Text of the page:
On June 1, 2022, Warner Bros. Discovery (WBD), the company formed out of the merger of WarnerMedia and Discovery, Inc., announced that Emmerich will step down as head of the Warner Bros. Pictures Group after a transition period, and that it would be divided into three separate units; Warner Bros. Pictures/New Line Cinema, DC Films, and Warner Animation Group. Former MGM executives Michael De Luca and Pamela Abdy would serve as the co-chairs of Warner Bros. Pictures (and temporarily oversee the other two divisions until new executives are hired for them), while Emmerich would start his own production company and enter into a five-year distribution and funding agreement with Warner Bros. Pictures.[26][27] On June 8, COO Carolyn Blackwood announced that she was stepping down as well.[28]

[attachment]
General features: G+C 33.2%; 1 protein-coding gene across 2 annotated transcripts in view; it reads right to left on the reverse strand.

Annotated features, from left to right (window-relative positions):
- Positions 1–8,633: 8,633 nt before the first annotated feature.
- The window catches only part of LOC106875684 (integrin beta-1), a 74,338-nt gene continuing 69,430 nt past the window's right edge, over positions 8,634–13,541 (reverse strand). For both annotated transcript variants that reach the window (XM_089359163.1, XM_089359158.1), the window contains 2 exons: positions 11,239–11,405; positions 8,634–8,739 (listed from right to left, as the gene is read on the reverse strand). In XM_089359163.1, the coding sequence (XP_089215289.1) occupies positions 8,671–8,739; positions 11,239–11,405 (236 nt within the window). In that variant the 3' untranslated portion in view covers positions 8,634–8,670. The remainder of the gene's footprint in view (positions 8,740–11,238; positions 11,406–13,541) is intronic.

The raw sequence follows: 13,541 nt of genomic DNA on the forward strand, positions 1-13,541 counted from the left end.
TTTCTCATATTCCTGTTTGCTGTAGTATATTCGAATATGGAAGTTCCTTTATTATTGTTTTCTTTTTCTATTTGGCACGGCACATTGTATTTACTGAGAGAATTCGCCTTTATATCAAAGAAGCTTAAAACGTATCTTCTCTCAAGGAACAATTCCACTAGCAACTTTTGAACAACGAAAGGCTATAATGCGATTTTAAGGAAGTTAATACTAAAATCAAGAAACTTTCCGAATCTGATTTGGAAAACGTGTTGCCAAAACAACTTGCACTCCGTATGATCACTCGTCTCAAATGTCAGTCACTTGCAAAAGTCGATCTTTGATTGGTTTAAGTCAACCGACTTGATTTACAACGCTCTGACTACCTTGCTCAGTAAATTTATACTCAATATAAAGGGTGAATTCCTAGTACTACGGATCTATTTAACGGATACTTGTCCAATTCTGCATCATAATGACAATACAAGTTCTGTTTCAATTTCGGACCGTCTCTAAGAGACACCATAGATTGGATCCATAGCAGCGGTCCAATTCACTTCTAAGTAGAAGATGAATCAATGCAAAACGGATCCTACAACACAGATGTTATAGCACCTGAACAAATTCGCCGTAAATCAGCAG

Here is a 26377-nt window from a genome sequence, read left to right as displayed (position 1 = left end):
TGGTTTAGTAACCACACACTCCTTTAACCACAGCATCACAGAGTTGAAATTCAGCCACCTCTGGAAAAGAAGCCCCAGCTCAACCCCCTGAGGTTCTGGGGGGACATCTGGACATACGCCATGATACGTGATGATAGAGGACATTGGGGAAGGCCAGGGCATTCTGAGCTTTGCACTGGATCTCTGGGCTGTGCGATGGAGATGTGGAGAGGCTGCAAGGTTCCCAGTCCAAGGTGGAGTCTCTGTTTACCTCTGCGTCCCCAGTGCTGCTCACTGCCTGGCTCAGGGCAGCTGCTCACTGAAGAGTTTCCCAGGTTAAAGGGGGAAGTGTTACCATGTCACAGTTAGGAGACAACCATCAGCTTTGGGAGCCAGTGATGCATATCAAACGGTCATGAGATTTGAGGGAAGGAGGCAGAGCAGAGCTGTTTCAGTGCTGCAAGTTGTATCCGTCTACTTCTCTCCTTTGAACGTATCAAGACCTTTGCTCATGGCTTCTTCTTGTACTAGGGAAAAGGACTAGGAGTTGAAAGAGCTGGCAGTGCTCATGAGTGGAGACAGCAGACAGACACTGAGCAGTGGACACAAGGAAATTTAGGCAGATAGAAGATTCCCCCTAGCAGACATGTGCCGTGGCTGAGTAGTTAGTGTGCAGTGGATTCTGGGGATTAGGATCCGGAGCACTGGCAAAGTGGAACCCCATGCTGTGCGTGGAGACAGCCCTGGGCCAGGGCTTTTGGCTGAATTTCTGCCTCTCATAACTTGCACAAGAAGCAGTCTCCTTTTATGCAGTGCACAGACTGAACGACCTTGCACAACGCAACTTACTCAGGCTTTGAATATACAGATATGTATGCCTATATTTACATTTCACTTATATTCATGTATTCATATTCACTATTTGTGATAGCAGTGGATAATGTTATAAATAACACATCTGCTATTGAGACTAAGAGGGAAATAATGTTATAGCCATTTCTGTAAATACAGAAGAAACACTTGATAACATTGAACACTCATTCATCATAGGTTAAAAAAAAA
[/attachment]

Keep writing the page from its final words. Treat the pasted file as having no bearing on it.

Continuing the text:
Steve Spira returned as president of business affairs for Warner Bros. in June 2022, while De Luca and Abdy took over from Emmerich in July 2022. Former president Alan Horn was appointed as a consultant for WBD President David Zaslav, working with De Luca and Abdy.[29]

Secondary logo and wordmark used concurrently with the 2019 logo since 2023
Secondary logo and wordmark used concurrently with the 2019 logo since 2023

In August 2022, Warner Bros. Pictures entered into a multi-year deal for distributing MGM films outside the United States, including on home entertainment. The contract included joint participation of both companies for marketing, advertising, publicity, film distribution, and relationship with exhibitors for future MGM titles.[30] That same month, plans for film distribution at the studio were changed, with the studio relying more on theatrical releases than HBO Max-only releases.[31]

Walter Hamada, the president of DC Films, stepped down on October 19, 2022.[32] President of Production & Development Courtenay Valenti exited on October 28 and was replaced by Jesse Ehrman.[33][34]

Film library

Gate 4, Warner Bros. Studios, looking south towards the water tower
Gate 4, Warner Bros. Studios, looking south towards the water tower